Don’t Let Your Inbox Focus Your Attention

October 14, 2015 Paul Philp

Don’t Let Your Inbox Focus Your Attention

I often feel that I work for my inbox, not the other way around. Many of the customer success managers I speak with have a similar experience. The inbox is full of customer issues,  customer information requests, product updates, new customer onboarding requests, sales meetings, …..  it is all important.

The problem with the Inbox is that it tends to be first-in, first-out time management system. The first email, at the top of the inbox, is the one that gets attention first. There may be more important issues from more important customers further down the inbox, but our inboxes don’t help us find those.

 

How can we focus our attention on the right customer, at the right time?

  • Prioritize by Segment and Tier –  The first place to start building a focusing algorithm is with customer segments and product tiers. Different segments have very different values and receive different levels of service. In much the same way, different product tiers naturally need different levels of care. For example, the ‘Enterprise’ tier is typically more complex and, as a result, more difficult to implement. Enterprise customer both need and pay for higher levels of service.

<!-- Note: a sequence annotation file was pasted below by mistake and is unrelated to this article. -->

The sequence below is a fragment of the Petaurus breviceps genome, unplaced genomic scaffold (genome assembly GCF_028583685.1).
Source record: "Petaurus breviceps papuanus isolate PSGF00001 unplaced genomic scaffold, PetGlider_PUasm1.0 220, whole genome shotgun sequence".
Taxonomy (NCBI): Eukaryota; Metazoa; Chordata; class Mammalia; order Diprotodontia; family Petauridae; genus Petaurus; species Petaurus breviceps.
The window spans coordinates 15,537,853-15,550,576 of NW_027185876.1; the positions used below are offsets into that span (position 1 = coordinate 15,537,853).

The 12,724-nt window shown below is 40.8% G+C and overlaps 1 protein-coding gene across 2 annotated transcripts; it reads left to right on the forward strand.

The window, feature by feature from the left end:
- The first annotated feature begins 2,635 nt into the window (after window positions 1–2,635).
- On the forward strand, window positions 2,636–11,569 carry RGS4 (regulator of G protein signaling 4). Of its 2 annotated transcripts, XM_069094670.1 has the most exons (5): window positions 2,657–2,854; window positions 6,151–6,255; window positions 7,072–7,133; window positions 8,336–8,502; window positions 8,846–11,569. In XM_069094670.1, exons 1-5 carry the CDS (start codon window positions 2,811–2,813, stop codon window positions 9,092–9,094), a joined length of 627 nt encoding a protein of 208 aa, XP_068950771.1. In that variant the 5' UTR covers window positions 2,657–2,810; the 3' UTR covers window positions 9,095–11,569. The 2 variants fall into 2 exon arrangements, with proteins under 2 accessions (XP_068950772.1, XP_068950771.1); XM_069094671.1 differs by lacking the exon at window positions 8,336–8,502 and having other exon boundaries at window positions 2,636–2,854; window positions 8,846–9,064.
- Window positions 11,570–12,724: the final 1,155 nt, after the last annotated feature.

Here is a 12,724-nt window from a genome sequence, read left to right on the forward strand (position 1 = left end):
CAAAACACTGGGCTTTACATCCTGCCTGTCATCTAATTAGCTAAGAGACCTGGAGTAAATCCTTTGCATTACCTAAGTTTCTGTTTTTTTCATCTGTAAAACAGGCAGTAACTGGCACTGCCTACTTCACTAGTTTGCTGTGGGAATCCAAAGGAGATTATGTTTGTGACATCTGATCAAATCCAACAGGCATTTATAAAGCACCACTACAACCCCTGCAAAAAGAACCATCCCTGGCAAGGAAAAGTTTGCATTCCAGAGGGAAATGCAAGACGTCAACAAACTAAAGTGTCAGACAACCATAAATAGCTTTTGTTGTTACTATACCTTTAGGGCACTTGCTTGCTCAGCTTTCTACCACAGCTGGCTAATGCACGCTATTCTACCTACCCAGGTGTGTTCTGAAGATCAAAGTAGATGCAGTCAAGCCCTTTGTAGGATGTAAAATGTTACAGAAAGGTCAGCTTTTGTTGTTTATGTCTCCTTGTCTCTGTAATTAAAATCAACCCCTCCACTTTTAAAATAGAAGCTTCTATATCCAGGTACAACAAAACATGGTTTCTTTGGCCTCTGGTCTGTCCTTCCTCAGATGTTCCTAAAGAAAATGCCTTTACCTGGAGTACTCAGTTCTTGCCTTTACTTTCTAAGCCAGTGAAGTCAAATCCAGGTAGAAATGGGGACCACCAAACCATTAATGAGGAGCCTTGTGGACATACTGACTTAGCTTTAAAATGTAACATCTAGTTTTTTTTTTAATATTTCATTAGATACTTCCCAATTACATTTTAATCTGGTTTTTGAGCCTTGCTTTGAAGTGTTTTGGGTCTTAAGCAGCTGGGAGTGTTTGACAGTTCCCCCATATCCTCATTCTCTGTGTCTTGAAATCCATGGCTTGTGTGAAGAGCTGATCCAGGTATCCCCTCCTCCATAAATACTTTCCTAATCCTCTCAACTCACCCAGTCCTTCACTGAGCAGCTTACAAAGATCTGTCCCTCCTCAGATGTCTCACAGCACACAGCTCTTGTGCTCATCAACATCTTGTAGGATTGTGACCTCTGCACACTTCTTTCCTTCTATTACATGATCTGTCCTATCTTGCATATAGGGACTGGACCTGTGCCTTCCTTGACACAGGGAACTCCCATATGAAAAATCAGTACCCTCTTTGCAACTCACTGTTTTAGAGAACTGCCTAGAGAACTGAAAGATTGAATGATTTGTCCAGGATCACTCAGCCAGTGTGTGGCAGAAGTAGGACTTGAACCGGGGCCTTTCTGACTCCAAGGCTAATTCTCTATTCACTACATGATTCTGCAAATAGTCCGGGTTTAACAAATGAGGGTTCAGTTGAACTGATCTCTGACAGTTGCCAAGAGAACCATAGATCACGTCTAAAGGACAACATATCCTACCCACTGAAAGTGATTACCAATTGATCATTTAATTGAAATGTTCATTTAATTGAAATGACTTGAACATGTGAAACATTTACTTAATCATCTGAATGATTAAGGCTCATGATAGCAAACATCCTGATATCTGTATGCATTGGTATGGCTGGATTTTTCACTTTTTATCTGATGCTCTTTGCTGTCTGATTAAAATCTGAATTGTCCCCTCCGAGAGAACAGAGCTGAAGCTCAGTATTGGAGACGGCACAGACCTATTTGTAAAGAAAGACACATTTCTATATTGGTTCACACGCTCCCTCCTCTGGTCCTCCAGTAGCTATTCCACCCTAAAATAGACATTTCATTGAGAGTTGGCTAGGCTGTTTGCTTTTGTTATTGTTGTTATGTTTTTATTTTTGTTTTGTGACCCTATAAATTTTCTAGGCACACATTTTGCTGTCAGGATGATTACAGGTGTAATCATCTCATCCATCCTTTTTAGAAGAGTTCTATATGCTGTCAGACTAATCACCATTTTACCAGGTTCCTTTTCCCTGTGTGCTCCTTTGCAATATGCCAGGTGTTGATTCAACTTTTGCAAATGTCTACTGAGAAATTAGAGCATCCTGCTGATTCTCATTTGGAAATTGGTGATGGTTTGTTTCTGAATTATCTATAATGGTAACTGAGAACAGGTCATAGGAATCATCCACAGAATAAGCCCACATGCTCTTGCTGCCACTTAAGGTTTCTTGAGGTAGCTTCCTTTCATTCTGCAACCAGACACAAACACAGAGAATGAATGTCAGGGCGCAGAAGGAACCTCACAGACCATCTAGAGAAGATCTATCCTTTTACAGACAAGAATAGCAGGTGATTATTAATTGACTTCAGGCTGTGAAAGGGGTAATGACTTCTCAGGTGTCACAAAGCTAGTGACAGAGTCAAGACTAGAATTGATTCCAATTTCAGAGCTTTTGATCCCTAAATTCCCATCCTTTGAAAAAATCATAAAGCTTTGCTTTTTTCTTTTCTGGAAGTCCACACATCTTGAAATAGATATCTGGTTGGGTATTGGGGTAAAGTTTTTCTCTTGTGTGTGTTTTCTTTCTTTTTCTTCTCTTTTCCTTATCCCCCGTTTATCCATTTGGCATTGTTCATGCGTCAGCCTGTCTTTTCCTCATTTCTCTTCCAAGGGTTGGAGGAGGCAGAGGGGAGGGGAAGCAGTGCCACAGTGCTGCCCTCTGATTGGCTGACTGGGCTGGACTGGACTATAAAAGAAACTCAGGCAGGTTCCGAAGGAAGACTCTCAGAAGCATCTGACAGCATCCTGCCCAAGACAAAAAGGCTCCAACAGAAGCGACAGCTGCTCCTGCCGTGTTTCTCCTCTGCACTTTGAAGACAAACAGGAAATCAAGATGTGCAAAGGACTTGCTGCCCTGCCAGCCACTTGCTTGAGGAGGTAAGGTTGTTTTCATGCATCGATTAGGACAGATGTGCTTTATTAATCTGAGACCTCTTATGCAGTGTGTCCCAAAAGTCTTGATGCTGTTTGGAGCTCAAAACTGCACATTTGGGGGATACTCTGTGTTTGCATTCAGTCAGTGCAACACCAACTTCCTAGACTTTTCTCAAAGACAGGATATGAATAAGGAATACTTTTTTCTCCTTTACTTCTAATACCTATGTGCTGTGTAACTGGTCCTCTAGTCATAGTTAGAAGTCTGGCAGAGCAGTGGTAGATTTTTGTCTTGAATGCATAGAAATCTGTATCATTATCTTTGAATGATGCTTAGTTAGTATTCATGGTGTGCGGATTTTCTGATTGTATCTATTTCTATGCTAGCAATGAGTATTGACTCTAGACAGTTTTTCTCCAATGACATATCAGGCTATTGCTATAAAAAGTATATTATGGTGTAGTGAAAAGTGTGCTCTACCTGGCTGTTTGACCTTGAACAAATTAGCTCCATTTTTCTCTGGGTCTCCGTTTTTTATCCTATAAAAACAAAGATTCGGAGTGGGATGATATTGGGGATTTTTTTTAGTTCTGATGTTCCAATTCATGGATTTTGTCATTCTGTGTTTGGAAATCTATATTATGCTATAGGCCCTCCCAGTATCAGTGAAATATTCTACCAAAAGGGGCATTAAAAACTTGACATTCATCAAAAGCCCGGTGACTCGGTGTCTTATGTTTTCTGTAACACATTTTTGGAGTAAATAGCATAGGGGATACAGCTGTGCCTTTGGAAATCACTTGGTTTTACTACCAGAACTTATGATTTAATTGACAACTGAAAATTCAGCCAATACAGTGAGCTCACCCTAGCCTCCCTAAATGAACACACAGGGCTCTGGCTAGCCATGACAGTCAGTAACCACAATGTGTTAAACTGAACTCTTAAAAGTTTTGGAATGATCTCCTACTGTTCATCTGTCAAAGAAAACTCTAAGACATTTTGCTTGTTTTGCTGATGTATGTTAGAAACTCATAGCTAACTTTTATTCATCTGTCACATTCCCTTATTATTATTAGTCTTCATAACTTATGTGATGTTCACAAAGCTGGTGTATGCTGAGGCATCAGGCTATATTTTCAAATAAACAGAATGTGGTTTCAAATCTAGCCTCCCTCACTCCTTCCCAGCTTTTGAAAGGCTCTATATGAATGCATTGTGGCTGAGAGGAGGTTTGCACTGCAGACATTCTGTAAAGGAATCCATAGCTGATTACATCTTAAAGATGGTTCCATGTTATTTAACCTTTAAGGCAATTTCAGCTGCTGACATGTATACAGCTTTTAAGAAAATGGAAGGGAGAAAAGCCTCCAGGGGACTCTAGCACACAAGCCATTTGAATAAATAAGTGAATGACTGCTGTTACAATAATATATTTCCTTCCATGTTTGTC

• Prioritize by Customer Potential – Segment and tier are a good place to start. However, the potential size of a customer is equally important. A new customer may start with a smaller version of your product, but they may have the potential to grow into a much higher value product set. It’s in your interest to give these customers the highest possible care.  
  • Prioritize Health Score (and other risk indicators) –  The next factor to consider is the health of the customer. For example, a relatively minor product bug might be a low priority issue for a relatively healthy customer. However, if that customer already has a low (‘red’) health score, a minor problem might just be enough to have then give up.
  • Prioritize Lifecycle Stages –  A very similar logic can apply to the customer’s lifecycle stage. A product issue that is a minor concern for a mature customer in the 8th month of a 24-month contract, might well be a serious issue during the onboarding phase, or 30-days before contract renewal.  
  • Prioritize Issues –  Not every issue, demands the same priority level or attention. If a customer encounters a product bug, but the same customer hasn’t used a certain key feature yet, the product bug will be a relatively minor priority.
  • Prioritize Outcomes –  A customer has success factors that defines the outcomes they want to produce in a particular stage in their journey.
  • Prioritize Opportunities – A customer may be doing very well every month – quickly adoption the most valuable feature sets and producing a high levels of outcomes – may become an opportunity to upsell them to a new product tier, and to cross-sell them some new capabilities. If we only focus on negatives (complaints, low health scores) we will miss these opportunities to create and realize more value.